News from New England

Feng Zhang, Ph.D., associate professor in the Departments of Brain and Cognitive Sciences and of Biological Engineering at MIT, is one of five scientists to receive the Albany Medical Prize in Medicine and Biomedical Research for his work on CRISPR-Cas9 gene editing technology. We offer Dr. Zhang our heartfelt congratulations.

Across the river from Cambridge in Medford, Tufts University has announced that its newly completed Science and Engineering Complex (SEC) will open this semester and will combine classrooms and laboratories — specifically what the developers are calling “lab neighborhoods,” or spaces for collaboration among laboratories working on related research questions. Bruce Panilaitis, Ph.D., a research assistant professor in the Department of Biomedical Engineering, is the director of the SEC, and his department will also have offices there.

Week in BioE (August 10, 2017)

Preventing Transplant Rejection

A healthy human T cell, one of the key immune system cells.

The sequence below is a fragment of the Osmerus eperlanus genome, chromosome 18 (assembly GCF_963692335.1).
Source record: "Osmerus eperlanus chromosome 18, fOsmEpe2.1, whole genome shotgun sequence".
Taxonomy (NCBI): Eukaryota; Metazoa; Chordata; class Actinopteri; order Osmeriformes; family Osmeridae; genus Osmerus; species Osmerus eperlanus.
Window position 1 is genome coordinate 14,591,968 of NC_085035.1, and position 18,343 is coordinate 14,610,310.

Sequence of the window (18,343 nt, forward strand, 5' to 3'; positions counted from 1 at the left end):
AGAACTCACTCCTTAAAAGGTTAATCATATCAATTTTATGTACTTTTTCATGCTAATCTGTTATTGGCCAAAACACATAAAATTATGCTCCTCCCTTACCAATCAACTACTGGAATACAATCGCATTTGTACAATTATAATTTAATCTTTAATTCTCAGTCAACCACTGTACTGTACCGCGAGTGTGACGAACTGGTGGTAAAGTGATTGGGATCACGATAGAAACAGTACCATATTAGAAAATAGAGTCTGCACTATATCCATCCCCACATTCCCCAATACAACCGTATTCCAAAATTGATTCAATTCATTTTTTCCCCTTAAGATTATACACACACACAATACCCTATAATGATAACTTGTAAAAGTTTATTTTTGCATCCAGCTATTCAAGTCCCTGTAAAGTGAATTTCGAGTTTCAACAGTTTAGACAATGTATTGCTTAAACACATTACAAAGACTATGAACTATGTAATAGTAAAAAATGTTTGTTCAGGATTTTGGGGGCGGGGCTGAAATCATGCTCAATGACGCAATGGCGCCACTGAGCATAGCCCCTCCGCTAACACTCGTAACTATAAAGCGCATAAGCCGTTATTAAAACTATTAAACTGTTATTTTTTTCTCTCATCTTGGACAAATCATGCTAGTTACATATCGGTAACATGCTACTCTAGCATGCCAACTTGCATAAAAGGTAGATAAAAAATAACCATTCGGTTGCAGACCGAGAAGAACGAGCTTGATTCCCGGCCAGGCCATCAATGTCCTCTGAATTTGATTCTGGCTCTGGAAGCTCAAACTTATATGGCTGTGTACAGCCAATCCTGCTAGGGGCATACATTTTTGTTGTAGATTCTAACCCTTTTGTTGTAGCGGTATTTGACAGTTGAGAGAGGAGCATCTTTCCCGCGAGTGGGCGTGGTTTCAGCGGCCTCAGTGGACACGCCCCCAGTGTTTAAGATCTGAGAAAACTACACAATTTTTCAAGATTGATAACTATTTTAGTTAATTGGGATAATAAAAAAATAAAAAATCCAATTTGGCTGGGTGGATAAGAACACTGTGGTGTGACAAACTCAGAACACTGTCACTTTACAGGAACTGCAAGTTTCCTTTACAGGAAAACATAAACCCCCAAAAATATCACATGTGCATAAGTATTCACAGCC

Organ transplantation is a lifesaving measure for people with diseases of the heart, lungs, liver, and kidneys that can no longer be treated medically or surgically. The United Network for Organ Sharing, a major advocacy group for transplant recipients, reports that a new person is added to a transplant list somewhere in America every 10 minutes. However, rejection of the donor organ by the recipient’s immune system remains a major hurdle for making every transplant procedure successful. Unfortunately, the drugs required to prevent rejection have serious side effects.

To address this problem, a research team at Cornell combined DNA sequencing and informatics algorithms to identify rejection earlier in the process, making earlier intervention more likely. The team, led by Iwijn De Vlaminck of the Department of Biomedical Engineering, report in PLOS Computational Biology that a computer algorithm they developed to detect donor-derived cell-free DNA, a type of DNA shed by dead cells, in the blood of the recipient could predict heart and lung allograft rejection with a 99% correlation with the current gold standard. The earlier that signs of rejection are detected, the more likely it is that an intervention can be performed to save the organ and, more importantly, the patient.